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Shyne Interviews XXL’s EIC, Pt.2 [Raw & Uncut]

SHYNE: I think we sayin’ the same thing. The unappreciativeness of the art and if you don’t appreciate the art, you ain’t gon’ go hard.

VANESSA: The art could be street or the art could be soft, the art could be hipster, whatever you want to call the music.

SHYNE: Whatever it is, it should be excellent.

VANESSA: Think about it. Everyday when you wake up, you can go online and listen to music that wasn’t there yesterday that someone threw up there from artists that they made. Doesn’t mean it’s good music. It’s just new music, right? But a couple years ago, I had to go to the store— to Canal St., to 125th St.— I had to physically leave wherever I was on a certain day, hope I caught the mixtape guy, hope I listened to the radio at the right time to listen to music. Now, I’m so spoiled that every morning when I wake up, I gotta get online and figure out which site I should go to either download or stream a full mixtape or new music from someone. And why aren’t they giving it to me on the regular for free? It’s almost like if you want to leave hip-hop for a second, you have to close the computer. There’s an element of that to it now. We’re at a hip-hop site, and everyday there’s tons of new music. And now the new thing is they’re giving you “EP’s”— it’s really just a mixtape ’cause that’s what they’re labeling it. And it used to be “my mixtape album” but it’s really just a mixtape. You’re oversaturated with stuff, so it changes the whole dynamic of how fans deal with the intake. Everybody doesn’t deal with it the same, but it’s still different than it was ten years ago, eight years ago, five years ago. And I appreciate it.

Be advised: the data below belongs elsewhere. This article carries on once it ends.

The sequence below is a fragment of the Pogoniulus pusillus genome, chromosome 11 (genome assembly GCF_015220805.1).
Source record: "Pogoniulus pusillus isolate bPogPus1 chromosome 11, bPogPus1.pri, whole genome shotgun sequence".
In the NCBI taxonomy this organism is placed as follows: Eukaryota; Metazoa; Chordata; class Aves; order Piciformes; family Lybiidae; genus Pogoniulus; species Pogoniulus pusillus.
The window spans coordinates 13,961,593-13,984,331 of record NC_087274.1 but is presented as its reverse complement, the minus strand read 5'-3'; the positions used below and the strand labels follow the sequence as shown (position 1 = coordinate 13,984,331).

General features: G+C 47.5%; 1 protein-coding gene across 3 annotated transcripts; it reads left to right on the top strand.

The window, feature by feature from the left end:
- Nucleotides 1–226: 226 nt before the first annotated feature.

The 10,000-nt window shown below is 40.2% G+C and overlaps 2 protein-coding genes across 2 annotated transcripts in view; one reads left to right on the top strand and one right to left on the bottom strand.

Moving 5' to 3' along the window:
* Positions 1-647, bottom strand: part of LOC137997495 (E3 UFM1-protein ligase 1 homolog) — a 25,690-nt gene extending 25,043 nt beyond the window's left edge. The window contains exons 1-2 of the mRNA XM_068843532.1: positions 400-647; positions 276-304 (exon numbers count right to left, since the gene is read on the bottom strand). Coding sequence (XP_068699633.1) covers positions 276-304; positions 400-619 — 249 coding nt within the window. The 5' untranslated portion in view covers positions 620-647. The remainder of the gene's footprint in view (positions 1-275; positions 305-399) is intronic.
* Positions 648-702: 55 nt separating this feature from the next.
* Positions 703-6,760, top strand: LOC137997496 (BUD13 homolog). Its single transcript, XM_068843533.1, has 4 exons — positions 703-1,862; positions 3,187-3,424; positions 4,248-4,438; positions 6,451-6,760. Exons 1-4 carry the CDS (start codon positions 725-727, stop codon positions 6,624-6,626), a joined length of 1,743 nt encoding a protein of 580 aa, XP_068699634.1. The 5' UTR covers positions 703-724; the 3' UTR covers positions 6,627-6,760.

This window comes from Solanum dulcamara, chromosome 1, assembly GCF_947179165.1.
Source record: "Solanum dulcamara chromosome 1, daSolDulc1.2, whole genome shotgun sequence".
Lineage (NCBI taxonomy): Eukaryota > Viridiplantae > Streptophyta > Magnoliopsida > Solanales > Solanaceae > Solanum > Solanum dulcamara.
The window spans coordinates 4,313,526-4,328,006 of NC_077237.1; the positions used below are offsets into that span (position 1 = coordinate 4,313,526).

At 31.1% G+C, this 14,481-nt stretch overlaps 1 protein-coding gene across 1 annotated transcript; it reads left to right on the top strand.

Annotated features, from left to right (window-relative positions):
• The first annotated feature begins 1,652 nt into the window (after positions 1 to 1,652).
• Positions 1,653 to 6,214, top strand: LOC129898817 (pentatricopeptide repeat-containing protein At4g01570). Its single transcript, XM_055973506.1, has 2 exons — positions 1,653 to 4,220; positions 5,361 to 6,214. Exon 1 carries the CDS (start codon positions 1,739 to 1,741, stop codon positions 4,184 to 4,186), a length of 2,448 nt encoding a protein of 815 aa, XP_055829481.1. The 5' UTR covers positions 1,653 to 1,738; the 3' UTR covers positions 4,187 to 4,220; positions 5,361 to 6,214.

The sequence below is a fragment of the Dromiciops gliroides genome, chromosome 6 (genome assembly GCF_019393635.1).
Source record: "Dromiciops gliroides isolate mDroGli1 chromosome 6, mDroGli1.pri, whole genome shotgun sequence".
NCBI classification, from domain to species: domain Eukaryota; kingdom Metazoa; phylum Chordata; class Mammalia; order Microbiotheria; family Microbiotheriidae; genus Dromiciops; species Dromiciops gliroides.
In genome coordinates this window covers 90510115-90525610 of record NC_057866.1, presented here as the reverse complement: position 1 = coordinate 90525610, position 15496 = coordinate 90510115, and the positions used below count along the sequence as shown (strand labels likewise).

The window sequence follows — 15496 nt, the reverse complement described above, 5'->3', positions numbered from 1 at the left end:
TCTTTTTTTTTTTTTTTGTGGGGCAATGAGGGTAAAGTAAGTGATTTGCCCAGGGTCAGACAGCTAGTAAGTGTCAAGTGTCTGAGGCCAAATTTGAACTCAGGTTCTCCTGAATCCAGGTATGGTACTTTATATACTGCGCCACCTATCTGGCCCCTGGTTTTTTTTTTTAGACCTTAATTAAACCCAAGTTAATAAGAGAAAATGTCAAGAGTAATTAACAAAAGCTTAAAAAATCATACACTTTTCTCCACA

SHYNE: At the end of the day, I’m a grateful muthafucka, man. Being in the pen for 10 joints, I appreciate the…